A few months back I was staying in their home as it’s close to where I train and i heard that panicked tone again for the first time in years come from downstairs “Michael, quick.” I ran down and Harry had clearly had a stroke. I had heard him stumbling around in the middle of the night to use the bathroom downstairs, then my Mam going down to clean up after him. This was normal, the treatment would affect him in different ways and she was always on hand to make sure everything was OK afterward – she didn’t want him waking up and feeling embarrassed.

The strength she showed during this time continually stunned me. She was strong for him because being somewhat oblivious to the severity of what was happening to his body was probably part of what was keeping him alive. In what was becoming typical of the tenacity of the man, he made an impressive recovery from the stroke. My Mam helping him when need be, but always pushing for him to help himself. She wanted him empowered and would always encourage him to learn to do things, but still be there regardless to clean up, or to just sit with him while he got his bloods done or had treatment. The sicker Harry became, the more admiration I had for her and them as a couple. They had been to hell and back, these childhood sweethearts who seemingly had a second chance at life, at love. My Mam would cook, clean, mind everyone and never think of herself. She wouldn’t plan holidays without him, she wouldn’t even be out of the house for extended periods of time without him.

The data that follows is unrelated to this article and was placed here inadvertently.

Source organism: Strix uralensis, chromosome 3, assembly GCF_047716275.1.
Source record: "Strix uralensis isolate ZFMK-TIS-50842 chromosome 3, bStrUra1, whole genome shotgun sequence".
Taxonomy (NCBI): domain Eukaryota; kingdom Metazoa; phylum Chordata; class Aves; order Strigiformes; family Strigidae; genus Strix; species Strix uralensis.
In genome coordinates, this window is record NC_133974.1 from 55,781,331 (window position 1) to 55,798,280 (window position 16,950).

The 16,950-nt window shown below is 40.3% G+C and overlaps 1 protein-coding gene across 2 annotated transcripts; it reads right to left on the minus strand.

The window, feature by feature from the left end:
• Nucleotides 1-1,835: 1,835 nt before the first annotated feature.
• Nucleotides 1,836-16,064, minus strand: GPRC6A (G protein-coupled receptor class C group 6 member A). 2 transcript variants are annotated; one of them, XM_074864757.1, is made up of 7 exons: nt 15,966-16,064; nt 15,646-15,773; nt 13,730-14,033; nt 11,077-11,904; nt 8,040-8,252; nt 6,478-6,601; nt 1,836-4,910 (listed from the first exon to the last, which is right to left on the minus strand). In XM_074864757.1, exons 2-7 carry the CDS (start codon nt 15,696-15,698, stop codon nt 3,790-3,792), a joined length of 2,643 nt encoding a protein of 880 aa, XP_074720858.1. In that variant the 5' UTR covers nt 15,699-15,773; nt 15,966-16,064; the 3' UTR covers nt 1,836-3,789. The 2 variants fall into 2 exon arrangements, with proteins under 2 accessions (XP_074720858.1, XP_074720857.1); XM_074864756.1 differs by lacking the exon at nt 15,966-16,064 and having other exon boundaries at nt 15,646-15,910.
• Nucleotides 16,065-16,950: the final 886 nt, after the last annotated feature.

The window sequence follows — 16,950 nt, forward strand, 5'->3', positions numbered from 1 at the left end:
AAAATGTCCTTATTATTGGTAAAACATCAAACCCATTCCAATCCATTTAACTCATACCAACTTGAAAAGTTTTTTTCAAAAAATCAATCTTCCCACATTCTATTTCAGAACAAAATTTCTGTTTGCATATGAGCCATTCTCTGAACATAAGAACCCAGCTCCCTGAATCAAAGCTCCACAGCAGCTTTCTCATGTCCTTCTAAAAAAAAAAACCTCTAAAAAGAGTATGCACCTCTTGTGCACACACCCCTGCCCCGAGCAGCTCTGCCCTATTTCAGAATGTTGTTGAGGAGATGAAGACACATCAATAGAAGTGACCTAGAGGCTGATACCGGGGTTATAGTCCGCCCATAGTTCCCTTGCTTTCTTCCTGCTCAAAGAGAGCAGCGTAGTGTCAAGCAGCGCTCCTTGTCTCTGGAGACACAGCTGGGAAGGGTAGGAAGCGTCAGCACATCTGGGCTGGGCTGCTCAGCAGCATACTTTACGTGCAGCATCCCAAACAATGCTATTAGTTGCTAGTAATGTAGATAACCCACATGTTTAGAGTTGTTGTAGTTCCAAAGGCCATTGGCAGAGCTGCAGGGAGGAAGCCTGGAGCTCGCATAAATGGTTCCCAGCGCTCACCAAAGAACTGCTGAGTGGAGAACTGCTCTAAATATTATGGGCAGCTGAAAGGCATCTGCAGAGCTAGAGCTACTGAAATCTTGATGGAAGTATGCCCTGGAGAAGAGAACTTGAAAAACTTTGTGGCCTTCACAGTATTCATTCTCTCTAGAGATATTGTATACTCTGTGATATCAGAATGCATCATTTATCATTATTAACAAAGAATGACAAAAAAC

That year to live turned into 7 and a half years. Harry passed away early on the 18th of November – my Mother’s 65th Birthday.

Despite seemingly always coming back against the odds, Harry just ran out of fight – he would ask her the date everytime she visited him in the hospital because he knew her birthday was coming up. He ended up buying her the dress she’d wear to his funeral. It would be the most incredible send-off I’ve ever seen; the army draped a tricolor over his coffin and acted as pallbearers, he would’ve really loved it.

Everyone’s grief is different and everyone deals with grief differently. It is unbelievably painful to watch someone you love be in so much pain. In the short time since Harry has passed the shock hasn’t worn off her face. Everyone in our family has rallied behind her because that’s what she’d do. She’d turn up, cook, somehow make people laugh…

Any goodness in me I owe to my Mother; the older I’m getting I see how like her I am. And whenever anyone says it to me I take it as a huge compliment. She is the funniest person I know, she has a resilence that is staggering only for its consistency. She is tough, she doesn’t take any shit and she is, above all else, kind. She spent all of the years while Harry was sick taking care of him and not herself because that was marriage was to her – in sickness and in health.

In a bid to distract her, momentarily at least, I keep asking her what she wants for her birthday. “Nothing, Michael” pausing “I really don’t feel like celebrating.”

She always tells me to write more. It’s why I set up this site with Adrian, but the day job just doesn’t allow it as much as I’d like. That’s going to change now because she has inspired me to write again. Her strength, compassion, and love… three things I’ve never seen in such abundance before in my life until I watched her with her husband.

I told her today I was going to write something. “About what?” she asked, “You,” i said.

Happy Birthday, Mam.

Mike Sheridan

Co-founder